Posts Tagged ‘Twitter’

Some interesting predictions made by a British online marketer.  It was posted two years ago and some of his predictions have come to pass.

10 Twitter Future Trends

I like the categorisation of three types of Twitterers – Blabbers who “continue to bla bla bla about what they had for lunch”, Sifters “use Twitter to check the word on the street and news” and Broadcasters “will keep pumping out tweets, possibly losing followers long the way”.  I would consider myself a sifter and I believe the future for Twitter is its ability to deliver personalised news.  I’m not interested in what Ashton Kutcher said to his wife over dinner – I’m interested in news from people who affect my world.

A report by American research company Edison Research says there has been an explosion in the awareness of Twitter from  5% of Americans 12+ in 2008 to 87% in 2010 and is now as well known as Facebook but “Twitter is yet to articulate its value to mainstream America.” (Webster T, Twitter Usage in America 2010 Webinar, 29 April 2010, Retrieved 20 July 2010, http://www.edisonresearch.com/home/archives/2010/04/twitter_usage_in_america_2010_1.php).


What do people think of this effort of social networking….

http://mumbrella.com.au/old-spice-best-use-of-social-media-yet-29742

Step 1 – come up with a brilliant ad campaign which has had more than 13 million views on YouTube (and counting).

Step 2 – personalise the message to more than 100 different people including influencers and watch the world fall in love with your product – even if it is the fragrance your Grandfather used to wear!

As of 15 July 2010, @oldspice has 60,000 Twitter followers and 589,000 fans on Facebook.  Is this an example of an advertiser bridging the gap between “old” and “new” media?

The question has been raised: ” Do social networking sites open us up to new perspectives, or help us reinforce our existing prejudices?”  I think this gets back to the notion that mass media has been replaced by a mass of niches.  Rather than opinion being shaped by the person with the biggest microphone, there’s a cacophony of little voices vying for attention.  But even though I know the Internet is now full of different perspectives on just about every subject imaginable, I find I gravitate towards the communities I have an interest, passion and (yes) prejudice for.  As humans, we tend to identify with like-minded people.

As for a difference between social network sites, I once heard someone quip that Facebook is for the people you used to know and Twitter is for the people you want to know!  That’s very simplistic, I know, but there’s an element of truth in there.   I’ve found I’ve drifted away from Facebook.  It’s great to catch up with old school friends but I don’t really want to know what they had for breakfast day after day.  I find Twitter more valuable as a news and conversation source.  I don’t worry about how many followers I have but I find I can tailor the news I want to receive by following the people I’m interested in and I can join conversations whether I know people or not.

I think this gets back to the notion that mass media has been (or is being) replaced by a mass of niches. Rather than opinion being shaped by the person with the biggest microphone, there’s a cacophony of little voices vying for attention. But even though I know the Internet is now full of different perspectives on just about every subject imaginable, I find I gravitate towards the communities I have an interest, passion and (yes) prejudice for. As humans, we tend to identify with like-minded people.
As for a difference between social networking sites, I once heard someone quip that Facebook is for the people you used to know and Twitter is for the people you want to know! That’s very simplistic, I know, but there’s an element of truth in there. I’ve found I’ve drifted away from Facebook. It’s great to catch up with old school friends but I don’t really want to know what they had for breakfast day after day. I find Twitter more valuable as a news and conversation source. I don’t worry about how many followers I have but I find I can tailor the news I want to receive by following the people I’m interested in and I can join conversations whether I know people or not.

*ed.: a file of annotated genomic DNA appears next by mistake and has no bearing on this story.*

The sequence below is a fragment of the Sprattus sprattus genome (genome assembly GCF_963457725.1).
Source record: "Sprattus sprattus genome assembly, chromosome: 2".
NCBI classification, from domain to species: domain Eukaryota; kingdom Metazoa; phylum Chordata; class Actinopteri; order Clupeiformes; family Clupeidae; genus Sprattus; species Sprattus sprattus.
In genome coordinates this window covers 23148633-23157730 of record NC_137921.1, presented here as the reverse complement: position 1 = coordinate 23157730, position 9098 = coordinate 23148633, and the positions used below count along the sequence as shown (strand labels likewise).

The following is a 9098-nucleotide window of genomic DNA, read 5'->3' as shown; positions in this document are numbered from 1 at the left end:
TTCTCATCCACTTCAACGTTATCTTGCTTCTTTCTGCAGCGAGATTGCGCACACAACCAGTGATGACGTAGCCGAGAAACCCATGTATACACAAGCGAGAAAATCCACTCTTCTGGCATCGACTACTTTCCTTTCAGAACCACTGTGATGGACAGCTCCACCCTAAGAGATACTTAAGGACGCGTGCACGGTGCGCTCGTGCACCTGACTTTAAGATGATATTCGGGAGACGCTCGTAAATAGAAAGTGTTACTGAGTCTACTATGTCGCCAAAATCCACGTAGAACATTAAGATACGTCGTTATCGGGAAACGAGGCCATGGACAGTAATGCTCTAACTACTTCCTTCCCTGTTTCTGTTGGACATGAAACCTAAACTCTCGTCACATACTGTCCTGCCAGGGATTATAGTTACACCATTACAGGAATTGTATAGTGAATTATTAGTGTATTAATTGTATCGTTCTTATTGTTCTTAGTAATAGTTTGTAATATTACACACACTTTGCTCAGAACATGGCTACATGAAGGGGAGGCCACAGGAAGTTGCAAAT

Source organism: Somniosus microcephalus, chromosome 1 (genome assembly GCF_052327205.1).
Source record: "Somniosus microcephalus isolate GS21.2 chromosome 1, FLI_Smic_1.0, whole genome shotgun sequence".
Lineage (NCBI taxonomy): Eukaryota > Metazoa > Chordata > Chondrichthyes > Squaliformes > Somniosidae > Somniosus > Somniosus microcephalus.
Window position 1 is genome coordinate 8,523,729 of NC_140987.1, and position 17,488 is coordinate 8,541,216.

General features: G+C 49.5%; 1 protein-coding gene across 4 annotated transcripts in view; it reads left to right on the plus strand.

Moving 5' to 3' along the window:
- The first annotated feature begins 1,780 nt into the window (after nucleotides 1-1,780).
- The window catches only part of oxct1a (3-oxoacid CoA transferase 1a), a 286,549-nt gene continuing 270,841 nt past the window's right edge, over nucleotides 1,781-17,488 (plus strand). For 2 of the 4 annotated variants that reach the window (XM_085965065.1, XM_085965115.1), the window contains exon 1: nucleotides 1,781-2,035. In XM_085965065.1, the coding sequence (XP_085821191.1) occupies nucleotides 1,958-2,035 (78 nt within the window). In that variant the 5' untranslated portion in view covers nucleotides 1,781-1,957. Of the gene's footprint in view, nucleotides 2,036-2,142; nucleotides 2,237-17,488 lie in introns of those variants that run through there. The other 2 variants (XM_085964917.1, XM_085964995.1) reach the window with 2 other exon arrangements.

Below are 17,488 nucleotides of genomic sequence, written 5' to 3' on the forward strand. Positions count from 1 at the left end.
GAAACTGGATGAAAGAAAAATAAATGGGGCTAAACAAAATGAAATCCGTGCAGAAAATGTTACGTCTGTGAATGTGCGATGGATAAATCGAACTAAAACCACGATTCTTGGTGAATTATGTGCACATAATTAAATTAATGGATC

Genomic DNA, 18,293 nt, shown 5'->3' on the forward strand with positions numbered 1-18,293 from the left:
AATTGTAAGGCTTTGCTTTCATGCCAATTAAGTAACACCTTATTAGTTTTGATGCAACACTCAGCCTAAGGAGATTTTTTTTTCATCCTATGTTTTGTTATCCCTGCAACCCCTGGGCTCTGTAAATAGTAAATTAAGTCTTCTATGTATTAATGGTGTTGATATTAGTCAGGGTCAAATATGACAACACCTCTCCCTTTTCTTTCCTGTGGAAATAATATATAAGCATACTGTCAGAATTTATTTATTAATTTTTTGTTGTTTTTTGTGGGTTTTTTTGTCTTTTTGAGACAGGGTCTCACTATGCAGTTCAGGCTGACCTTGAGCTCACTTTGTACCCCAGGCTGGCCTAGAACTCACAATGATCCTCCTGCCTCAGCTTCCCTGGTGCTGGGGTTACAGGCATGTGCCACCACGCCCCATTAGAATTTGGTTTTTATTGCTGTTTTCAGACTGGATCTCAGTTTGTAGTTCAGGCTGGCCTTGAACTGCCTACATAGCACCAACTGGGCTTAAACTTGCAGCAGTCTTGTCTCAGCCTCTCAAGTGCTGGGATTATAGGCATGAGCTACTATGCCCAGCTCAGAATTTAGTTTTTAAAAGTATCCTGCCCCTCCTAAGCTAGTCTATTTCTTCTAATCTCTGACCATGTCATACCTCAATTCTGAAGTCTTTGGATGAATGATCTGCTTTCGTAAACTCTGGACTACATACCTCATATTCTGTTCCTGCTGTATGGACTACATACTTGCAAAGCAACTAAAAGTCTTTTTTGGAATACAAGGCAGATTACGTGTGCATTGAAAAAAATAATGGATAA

danah boyd (here’s why she doesn’t capitalise her name) and Nicole Ellison make some interesting points in their article “Social Network Sites: Definition, History, and Scholarship” (2007).  Importantly they offer a definition of social network sites.

We define social network sites as web-based services that allow individuals to (1) construct a public or semi-public profile within a bounded system, (2) articulate a list of other users with whom they share a connection, and (3) view and traverse their list of connections and those made by others within the system. The nature and nomenclature of these connections may vary from site to site.

Interestingly, they go on to explain why they steer clear of the term “Networking” because of its connotations of necessarily initiating relationships between strangers – meeting new people.  boyd & Ellison argue that is possible but not common practice.  It’s the sharing of your social network that makes social network sites unique.

Huberman, Romero and Wu (2008) sought to define the extent to which Twitter drives the creation of a user’s social networks.  With Twitter, creation of a link or connection to another user does not require confirmation from the other party.  It’s a one-way connection.  Huberman et al. defined a third category of a user’s social graph – “friends”, which they say are the people to whom the user has directed at least two posts.

This implies the existence of two different networks: a very dense one made up of followers and followees, and a sparser and simpler network of actual friends. The latter proves to be a more influential network in driving Twitter usage since users with many actual friends tend to post more updates than users with few actual friends. On the other hand, users with many followers or followees post updates more infrequently than those with few followers or followees. (p. 6, 8 ) (**edit – I just discovered an 8 followed by ) gives me this emoticon 8) – not sure if this is in APA Referencing guidelines!! **)

We are sharing our social networks like never before.  By searching my Facebook and Twitter pages, people can easily see not just information about me but also links to those people I know, have known and care about.  It throws up many questions about privacy.  Facebook has recently been at the centre of the privacy storm because of its constant changing of privacy settings – it’s open by default, where everything is opt out rather than opt in.   boyd & Ellison (2008) argue the more a person trusts a social network site, the more willing they are to share information on the site.   On his blog buzzmachine.com, Jeff Jarvis (2010) argues Facebook has confused our personal social networks (he calls it “a public”) with “the public” – that is everyone.  He says they confused sharing with publishing.